By Jonathan Schwartz
Published:FT September 12 2006 19:41 Last updated: September 12 2006 19:41
Innovation is the key to survival in this ultra-competitive and remarkably flat global economy. It drives profits and improves the human experience when it is done correctly. But true innovation is precious and elusive. Anyone can throw money around wildly and many companies do just that. But how do you get it to pay off?
The answer: a commitment to innovation that extends beyond the company’s research and development budgets to include every person, practice and policy within the organization. True innovation – the kind that lasts and delivers tangible results – comes from channeling inspiration and creativity as often as it does from any R&D lab.
A recent analysis of the top 1,000 global R&D spenders by business consultant Booz Allen Hamilton found that, with few exceptions, there is no statistically significant advantage to exorbitant R&D spending. The conclusion? It is the process of managing the investment, not the expenditure alone, that matters. Getting there, however, requires significant corporate soul-searching. You might have the most gifted technical minds on the planet. But it is successful management of that talent that determines whether your innovation investments flow to the bottom line or go down the drain. And it takes discipline and character to put your organization under an internal microscope, and courage and conviction to make changes to your business model and technology roadmap. With business cycles that are increasingly difficult to predict, harnessing innovation and managing genius has become an art form.
The global economy places greater value on economies of speed, scope and skill rather than simply economies of scale. This means innovation must be achieved by different departments and business units within the same organization working in parallel rather than in isolation as they often do in large corporations. It also means looking outside your organization to partners, suppliers and customers for new and innovative ideas. Breakthroughs most often occur when a variety of people with disparate interests and backgrounds focus on a shared problem or process.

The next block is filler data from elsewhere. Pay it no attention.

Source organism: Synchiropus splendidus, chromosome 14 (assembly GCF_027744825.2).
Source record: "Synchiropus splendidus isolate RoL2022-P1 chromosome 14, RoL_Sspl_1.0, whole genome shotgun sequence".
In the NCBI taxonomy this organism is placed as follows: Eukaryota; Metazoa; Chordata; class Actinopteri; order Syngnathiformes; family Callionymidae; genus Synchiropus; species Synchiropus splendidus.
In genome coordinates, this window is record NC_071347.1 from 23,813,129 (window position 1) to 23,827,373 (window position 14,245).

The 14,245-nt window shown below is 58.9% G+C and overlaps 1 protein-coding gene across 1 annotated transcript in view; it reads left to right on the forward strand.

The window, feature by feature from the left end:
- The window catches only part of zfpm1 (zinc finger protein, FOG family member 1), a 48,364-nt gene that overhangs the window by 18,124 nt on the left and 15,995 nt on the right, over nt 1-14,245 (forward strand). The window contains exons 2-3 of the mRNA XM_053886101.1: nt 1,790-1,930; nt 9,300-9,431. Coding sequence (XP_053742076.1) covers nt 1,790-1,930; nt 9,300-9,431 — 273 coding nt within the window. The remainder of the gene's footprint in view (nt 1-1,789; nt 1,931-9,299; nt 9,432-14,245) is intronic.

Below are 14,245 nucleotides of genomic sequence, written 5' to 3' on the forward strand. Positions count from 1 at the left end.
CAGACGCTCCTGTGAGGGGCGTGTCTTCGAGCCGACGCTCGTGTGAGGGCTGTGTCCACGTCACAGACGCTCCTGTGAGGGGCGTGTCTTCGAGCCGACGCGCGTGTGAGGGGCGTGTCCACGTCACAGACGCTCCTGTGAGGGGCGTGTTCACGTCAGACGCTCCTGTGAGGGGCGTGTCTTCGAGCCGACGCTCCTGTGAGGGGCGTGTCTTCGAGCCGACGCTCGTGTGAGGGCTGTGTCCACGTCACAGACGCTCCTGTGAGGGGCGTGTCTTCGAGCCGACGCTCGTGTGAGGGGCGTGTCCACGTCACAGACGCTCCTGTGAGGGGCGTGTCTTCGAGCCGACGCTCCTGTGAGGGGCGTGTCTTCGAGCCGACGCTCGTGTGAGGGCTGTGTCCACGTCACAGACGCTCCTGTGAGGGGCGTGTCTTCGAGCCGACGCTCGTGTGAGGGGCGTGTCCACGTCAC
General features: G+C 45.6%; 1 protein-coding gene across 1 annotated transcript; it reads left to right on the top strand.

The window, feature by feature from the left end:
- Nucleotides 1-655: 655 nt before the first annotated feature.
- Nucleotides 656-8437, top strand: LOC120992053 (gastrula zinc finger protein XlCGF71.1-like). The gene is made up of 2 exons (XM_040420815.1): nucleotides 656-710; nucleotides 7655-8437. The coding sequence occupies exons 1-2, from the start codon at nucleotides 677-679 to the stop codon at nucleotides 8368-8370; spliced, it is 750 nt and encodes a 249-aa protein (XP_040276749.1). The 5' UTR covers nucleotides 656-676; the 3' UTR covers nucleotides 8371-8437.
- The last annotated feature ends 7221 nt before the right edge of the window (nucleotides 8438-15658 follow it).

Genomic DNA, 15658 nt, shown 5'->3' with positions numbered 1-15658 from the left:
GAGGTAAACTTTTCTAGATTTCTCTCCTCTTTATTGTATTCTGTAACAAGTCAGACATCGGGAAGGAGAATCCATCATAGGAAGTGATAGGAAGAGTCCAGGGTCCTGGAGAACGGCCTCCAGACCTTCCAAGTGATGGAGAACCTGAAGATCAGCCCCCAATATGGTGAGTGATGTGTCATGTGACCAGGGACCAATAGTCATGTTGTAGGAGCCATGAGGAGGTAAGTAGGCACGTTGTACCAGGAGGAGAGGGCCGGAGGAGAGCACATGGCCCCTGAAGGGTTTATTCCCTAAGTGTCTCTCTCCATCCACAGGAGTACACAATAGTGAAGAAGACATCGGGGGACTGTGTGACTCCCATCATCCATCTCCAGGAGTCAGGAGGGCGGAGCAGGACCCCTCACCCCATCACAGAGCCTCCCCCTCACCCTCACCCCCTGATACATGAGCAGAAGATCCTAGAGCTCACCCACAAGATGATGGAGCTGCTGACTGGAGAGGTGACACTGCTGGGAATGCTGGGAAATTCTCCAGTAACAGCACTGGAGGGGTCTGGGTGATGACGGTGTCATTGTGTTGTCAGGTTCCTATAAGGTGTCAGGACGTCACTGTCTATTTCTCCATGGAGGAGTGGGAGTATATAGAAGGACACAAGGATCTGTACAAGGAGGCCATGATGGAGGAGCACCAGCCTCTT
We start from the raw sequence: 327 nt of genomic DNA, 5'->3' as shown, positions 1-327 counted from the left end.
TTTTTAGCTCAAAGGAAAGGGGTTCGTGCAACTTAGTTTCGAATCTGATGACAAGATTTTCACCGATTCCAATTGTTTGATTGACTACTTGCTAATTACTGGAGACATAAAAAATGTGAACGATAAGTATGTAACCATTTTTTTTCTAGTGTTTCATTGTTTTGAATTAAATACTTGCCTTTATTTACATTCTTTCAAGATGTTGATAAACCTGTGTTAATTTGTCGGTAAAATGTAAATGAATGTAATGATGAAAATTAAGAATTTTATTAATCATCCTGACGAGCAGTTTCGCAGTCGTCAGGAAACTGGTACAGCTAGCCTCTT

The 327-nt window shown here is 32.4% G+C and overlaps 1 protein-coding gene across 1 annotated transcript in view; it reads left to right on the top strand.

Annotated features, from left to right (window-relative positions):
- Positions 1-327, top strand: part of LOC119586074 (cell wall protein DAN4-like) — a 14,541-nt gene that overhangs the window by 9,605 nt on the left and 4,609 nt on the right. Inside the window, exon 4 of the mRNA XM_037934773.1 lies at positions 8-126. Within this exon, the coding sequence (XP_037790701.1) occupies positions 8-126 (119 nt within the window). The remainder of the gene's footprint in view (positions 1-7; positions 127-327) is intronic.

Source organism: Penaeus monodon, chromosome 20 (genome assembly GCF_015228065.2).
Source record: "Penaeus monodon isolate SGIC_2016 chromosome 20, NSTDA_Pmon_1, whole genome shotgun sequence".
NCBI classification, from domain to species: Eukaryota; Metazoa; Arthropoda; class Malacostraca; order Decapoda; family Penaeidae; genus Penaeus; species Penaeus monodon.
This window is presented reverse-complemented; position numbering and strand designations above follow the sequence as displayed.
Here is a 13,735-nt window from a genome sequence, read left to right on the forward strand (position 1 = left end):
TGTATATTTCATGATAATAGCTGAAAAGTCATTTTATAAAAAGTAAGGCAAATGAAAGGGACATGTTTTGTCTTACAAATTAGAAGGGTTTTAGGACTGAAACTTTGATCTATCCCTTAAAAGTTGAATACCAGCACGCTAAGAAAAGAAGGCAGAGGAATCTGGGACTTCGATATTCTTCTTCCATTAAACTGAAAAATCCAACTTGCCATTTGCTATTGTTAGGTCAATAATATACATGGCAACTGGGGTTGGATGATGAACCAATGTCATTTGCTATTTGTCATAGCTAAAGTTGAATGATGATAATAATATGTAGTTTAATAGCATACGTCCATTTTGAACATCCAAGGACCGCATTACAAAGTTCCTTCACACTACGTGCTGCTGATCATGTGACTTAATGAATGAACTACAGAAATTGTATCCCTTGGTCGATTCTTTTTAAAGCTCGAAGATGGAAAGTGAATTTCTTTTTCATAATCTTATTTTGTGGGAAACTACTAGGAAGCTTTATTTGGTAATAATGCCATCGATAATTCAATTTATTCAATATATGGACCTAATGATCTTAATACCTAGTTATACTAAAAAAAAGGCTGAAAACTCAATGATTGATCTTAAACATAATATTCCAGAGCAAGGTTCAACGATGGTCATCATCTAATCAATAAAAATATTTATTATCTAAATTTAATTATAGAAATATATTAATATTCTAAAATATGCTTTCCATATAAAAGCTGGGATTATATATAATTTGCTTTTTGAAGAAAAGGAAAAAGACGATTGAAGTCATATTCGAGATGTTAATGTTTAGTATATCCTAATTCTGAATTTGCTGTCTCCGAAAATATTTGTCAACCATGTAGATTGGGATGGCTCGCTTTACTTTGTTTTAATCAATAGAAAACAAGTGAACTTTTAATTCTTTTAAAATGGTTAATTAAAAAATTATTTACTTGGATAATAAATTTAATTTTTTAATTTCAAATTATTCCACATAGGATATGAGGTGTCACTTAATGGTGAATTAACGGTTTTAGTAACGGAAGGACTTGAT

Here are some principles on which we built our innovation strategy: first, hire the best and let them lead you. Build and encourage a culture of leadership regardless of title or department and ensure there is communication and interaction between leaders of different departments and product groups.
Second, share. Create communities with partners, customers and business groups that allow collaboration and open innovation. After all, this is the “participation age”. Third, create small groups and give them autonomy. Steering committees do not work. Create task forces with the ability to identify and create projects that matter. Bring in different voices in the brainstorming phase. If the same people are consistently bringing new ideas to the table, you probably are not being as innovative as you could be.
Fourth, allow public debate. Transparency of ideas and debate is always healthy but you have to know when the debate should end. Then move quickly to focus resources towards achieving the goals. Finally, have the courage to make hard decisions. At Sun, this was to invest when others were cutting and to drive increased focus in our engineering operations. It also meant querying what we were accepting as fact. What did we, as a company, believe implicitly?
These are the tough questions every CEO and executive team should ask and answer if it expects to become a truly innovative organization. In times of adversity, there is always a moment when good leaders step up and modernize products or processes while holding firm to the core principles that made the company relevant and successful in the first place.
Great companies and leaders pursue projects with dramatic potential, knowing that some will thrive and some will fall short. Innovation is a messy business. But a few dramatic successes can change the world.
The writer is chief executive officer and president of Sun Microsystems. Read Mr Schwartz’s blog